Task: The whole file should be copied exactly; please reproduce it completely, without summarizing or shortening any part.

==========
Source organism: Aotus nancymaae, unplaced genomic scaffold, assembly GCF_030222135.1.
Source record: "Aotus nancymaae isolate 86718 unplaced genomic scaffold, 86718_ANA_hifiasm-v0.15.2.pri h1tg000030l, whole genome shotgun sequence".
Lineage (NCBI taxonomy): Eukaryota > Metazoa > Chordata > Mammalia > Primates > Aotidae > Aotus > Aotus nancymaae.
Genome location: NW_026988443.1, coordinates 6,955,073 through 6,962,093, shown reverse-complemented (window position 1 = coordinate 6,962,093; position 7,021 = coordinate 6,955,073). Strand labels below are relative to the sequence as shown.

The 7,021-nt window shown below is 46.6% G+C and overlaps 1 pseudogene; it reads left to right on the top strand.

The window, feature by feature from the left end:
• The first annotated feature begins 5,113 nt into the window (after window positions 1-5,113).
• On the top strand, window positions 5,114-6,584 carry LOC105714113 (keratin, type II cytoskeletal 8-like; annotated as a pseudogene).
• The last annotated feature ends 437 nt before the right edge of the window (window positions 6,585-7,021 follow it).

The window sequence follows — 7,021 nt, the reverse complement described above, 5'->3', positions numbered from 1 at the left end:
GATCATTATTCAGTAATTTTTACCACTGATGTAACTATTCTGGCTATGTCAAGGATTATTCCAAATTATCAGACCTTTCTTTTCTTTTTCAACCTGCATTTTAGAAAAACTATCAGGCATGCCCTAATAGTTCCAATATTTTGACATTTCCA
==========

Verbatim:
Source organism: Aotus nancymaae, unplaced genomic scaffold, assembly GCF_030222135.1.
Source record: "Aotus nancymaae isolate 86718 unplaced genomic scaffold, 86718_ANA_hifiasm-v0.15.2.pri h1tg000030l, whole genome shotgun sequence".
Lineage (NCBI taxonomy): Eukaryota > Metazoa > Chordata > Mammalia > Primates > Aotidae > Aotus > Aotus nancymaae.
Genome location: NW_026988443.1, coordinates 6,955,073 through 6,962,093, shown reverse-complemented (window position 1 = coordinate 6,962,093; position 7,021 = coordinate 6,955,073). Strand labels below are relative to the sequence as shown.

The 7,021-nt window shown below is 46.6% G+C and overlaps 1 pseudogene; it reads left to right on the top strand.

The window, feature by feature from the left end:
• The first annotated feature begins 5,113 nt into the window (after window positions 1-5,113).
• On the top strand, window positions 5,114-6,584 carry LOC105714113 (keratin, type II cytoskeletal 8-like; annotated as a pseudogene).
• The last annotated feature ends 437 nt before the right edge of the window (window positions 6,585-7,021 follow it).

The window sequence follows — 7,021 nt, the reverse complement described above, 5'->3', positions numbered from 1 at the left end:
GATCATTATTCAGTAATTTTTACCACTGATGTAACTATTCTGGCTATGTCAAGGATTATTCCAAATTATCAGACCTTTCTTTTCTTTTTCAACCTGCATTTTAGAAAAACTATCAGGCATGCCCTAATAGTTCCAATATTTTGACATTTCCA